Is that what we want here in Arizona? We certainly hope not.
But thanks to Proposition 208, Arizona has now lost the tax-competitive advantage that once made it so special. And that means we can expect other nearby states like Nevada, Utah, Colorado, and Texas to have the upper hand when it comes to attracting small businesses and creating new jobs.
It’s time for our state legislature to take swift, aggressive action to fix this problem. Proposition 208 has made Arizona a high tax state, crushed small businesses, and done irreparable harm to the state’s competitiveness. And if our legislature doesn’t do something soon, we’ll end up in an endless cycle of decline—just like our neighbors in California.
You Can Make a Difference
If we don’t act soon, Arizona will soon look like other high tax states in rapid decline. Find out what you can do to undo the damage being caused by Proposition 208.
Supporters of the Arizona Corporation Commission’s plan to impose the Green New Deal and ban all fossil fuels are up in arms this week. The reason? The legislature has decided to exert their constitutional authority and make it clear that they are in charge of setting energy policy for the state.
This week the Arizona House and Senate are hearing HB 2248 and SB 1175, legislation that would prohibit the Corp Comm from adopting any policy or rule regulating distributed energy without legislative authorization. Several interest groups and Green New Deal activists have signed in against the bill, and they have coalesced around one argument: legislators aren’t smart enough to handle energy policy. This is a topic that should be left up to the “experts” over at the ACC.
Just a cursory look through the comments submitted to Request to Speak, the legislative system used to register support or opposition to a bill, catalog dozens of statements ranging from condescending to insulting.
Here is just a small sample of the vitriol sent their way:
Lawmakers Are Too Dumb to Understand Energy Policy
“The ACC is independently elected to make energy decisions because they are more knowledgeable than legislators!”
“ACC, not state reps, have focus & expertise to determine energy issues.”
Apparently legislators are competent enough to decide tax policy, create the state’s budget, criminal code, and legislate on other complex issues, but when it comes to energy policy our elected legislative body is not qualified enough.
Will of the Voters! Except for the Steyer Initiative, That Doesn’t Count
“This bill proposes to disrespect the will of the voters who strongly supported Clean Energy”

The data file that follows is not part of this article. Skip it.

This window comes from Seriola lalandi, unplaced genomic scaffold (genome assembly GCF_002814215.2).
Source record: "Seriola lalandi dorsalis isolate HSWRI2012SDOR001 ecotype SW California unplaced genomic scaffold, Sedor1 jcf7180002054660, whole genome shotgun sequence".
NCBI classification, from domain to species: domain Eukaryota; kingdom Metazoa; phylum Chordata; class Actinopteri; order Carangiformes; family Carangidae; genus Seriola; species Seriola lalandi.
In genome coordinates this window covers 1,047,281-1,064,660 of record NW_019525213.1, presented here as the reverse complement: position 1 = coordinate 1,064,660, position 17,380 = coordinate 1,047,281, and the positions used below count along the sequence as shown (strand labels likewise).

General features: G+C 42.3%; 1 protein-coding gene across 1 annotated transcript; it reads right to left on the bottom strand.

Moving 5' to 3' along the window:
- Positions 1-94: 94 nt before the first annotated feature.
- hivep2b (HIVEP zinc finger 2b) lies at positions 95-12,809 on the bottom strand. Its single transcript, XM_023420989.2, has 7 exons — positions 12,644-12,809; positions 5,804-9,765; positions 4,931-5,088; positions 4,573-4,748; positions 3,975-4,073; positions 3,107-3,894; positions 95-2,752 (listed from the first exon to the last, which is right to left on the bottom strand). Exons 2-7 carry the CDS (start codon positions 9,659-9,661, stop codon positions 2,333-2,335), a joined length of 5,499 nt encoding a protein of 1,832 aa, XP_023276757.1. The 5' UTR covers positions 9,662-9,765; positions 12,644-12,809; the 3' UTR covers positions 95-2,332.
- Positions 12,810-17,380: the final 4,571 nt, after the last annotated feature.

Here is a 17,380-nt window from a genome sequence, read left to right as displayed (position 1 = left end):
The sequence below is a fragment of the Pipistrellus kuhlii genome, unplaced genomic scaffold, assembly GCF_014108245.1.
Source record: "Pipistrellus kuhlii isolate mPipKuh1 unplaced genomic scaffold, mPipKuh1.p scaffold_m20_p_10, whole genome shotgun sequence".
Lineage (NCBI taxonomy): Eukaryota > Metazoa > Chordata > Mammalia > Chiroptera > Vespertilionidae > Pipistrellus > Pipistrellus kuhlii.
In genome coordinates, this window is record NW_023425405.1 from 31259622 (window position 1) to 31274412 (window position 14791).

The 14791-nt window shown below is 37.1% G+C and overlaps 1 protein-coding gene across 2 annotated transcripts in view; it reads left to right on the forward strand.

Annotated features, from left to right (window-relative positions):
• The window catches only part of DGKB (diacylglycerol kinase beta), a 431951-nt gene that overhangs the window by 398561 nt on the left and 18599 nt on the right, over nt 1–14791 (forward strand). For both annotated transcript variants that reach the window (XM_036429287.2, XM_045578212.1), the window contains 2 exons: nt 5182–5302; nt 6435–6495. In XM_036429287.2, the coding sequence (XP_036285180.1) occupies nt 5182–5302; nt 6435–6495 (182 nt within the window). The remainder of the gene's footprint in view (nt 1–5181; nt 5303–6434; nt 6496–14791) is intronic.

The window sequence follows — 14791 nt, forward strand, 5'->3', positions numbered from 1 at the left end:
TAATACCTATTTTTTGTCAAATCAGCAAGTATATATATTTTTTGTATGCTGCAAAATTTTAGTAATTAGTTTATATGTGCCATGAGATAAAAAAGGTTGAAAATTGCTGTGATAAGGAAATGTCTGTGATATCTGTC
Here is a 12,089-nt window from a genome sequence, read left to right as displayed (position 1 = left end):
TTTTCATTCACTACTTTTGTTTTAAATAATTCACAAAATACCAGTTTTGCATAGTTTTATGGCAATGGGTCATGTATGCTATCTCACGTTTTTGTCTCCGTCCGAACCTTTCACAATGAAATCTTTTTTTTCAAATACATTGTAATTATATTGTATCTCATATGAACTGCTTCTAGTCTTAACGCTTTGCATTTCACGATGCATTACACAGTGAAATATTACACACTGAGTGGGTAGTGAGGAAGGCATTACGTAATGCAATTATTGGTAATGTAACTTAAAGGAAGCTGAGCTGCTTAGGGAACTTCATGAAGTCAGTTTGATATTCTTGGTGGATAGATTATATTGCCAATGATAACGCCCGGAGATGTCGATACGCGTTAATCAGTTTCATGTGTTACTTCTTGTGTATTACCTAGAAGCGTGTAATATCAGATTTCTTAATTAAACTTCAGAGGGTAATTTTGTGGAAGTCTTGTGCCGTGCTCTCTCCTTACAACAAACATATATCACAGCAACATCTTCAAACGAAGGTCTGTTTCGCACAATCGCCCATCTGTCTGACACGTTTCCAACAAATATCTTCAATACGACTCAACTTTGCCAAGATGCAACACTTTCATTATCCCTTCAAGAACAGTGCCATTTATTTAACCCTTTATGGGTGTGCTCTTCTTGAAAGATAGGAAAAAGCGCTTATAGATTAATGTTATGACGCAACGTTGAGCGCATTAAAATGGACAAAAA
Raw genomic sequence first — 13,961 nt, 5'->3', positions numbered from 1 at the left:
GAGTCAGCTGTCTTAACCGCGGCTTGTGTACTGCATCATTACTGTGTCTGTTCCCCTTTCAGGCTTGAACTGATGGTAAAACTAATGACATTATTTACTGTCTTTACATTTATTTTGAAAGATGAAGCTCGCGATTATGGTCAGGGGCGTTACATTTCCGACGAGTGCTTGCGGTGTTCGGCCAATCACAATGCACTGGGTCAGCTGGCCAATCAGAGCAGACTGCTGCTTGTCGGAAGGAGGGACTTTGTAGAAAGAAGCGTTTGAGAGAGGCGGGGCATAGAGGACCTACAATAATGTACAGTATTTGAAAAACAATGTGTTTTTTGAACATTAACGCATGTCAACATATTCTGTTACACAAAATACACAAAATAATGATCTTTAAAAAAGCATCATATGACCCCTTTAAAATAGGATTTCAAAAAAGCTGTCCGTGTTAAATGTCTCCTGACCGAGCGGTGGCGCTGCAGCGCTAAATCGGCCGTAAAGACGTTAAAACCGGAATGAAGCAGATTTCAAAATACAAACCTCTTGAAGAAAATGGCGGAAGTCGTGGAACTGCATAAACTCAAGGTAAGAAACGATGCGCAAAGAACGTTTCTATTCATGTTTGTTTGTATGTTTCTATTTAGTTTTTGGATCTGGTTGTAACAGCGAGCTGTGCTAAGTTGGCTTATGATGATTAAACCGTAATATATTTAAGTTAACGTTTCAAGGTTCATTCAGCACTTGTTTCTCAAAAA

“The ACC Rules being considered have been properly vetted and have strong public support. This bill is legislative overreach.”
It was only two years ago when Arizonans overwhelmingly rejected Proposition 127, a ballot measure that would have imposed Green New Deal energy mandates very similar to what is being proposed by the ACC. Voters have spoken on the issue, and it wasn’t to have the Corp Comm install a sweeping energy plan that will raise utility prices and cause rolling blackouts in the state.
Arizona Should Adopt California-Style Energy Mandates
“Clean energy is good for Arizona. It keeps electricity costs lower, consistent, predictable and reliable over the long term. Being a solar leader gives us more energy independence and control. This is not the Legislature’s job.”
California tried the same plan, and what was the result? After weeks of rolling blackouts Governor Gavin Newsom was forced to beg residents to limit the use of their appliances and turn up their air conditioning thermostats. It got so bad that Newsom suspended the closure of several natural gas power plants that were scheduled for closure.
The Legislature Needs to Butt Out and Let the ACC Run Wild
“DO YOUR WORK AND LET THE ACC DO THEIRS—READ THE CONSTITUTION!”
While the constitution does say that the Corp Comm “may prescribe… and make and enforce reasonable rules, regulations, and orders for the convenience, comfort, and safety, and the preservation of the health, of the employees and patrons,” it also makes it clear that the Legislature has the final say. In the recent Johnson Utilities court decision, Arizona Supreme Court unanimously held that the legislature’s authority over the public health and wellbeing of Arizonans “is paramount” to that of the Commission’s on matters of policy.
As HB 2248 and SB 1175 move forward, it will be interesting to see how lawmakers respond to being told that they are stupid and should stand in the corner while the Corp Comm attempts to set energy policy for the state. Hopefully it will stiffen their resolve to do the right thing: stopping the Green New Deal in Arizona.